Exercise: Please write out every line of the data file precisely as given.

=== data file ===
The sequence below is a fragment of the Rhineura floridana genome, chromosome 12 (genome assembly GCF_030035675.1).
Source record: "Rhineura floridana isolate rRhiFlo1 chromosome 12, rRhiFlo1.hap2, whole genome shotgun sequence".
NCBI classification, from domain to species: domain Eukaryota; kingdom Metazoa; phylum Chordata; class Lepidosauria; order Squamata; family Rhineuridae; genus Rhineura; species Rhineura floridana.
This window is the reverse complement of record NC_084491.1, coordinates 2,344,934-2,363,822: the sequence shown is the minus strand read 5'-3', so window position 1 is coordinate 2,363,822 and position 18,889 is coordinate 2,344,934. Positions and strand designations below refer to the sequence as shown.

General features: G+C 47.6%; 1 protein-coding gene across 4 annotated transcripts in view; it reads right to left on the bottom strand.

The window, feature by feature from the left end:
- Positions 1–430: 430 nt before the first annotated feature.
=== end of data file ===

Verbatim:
The sequence below is a fragment of the Rhineura floridana genome, chromosome 12 (genome assembly GCF_030035675.1).
Source record: "Rhineura floridana isolate rRhiFlo1 chromosome 12, rRhiFlo1.hap2, whole genome shotgun sequence".
NCBI classification, from domain to species: domain Eukaryota; kingdom Metazoa; phylum Chordata; class Lepidosauria; order Squamata; family Rhineuridae; genus Rhineura; species Rhineura floridana.
This window is the reverse complement of record NC_084491.1, coordinates 2,344,934-2,363,822: the sequence shown is the minus strand read 5'-3', so window position 1 is coordinate 2,363,822 and position 18,889 is coordinate 2,344,934. Positions and strand designations below refer to the sequence as shown.

General features: G+C 47.6%; 1 protein-coding gene across 4 annotated transcripts in view; it reads right to left on the bottom strand.

The window, feature by feature from the left end:
- Positions 1–430: 430 nt before the first annotated feature.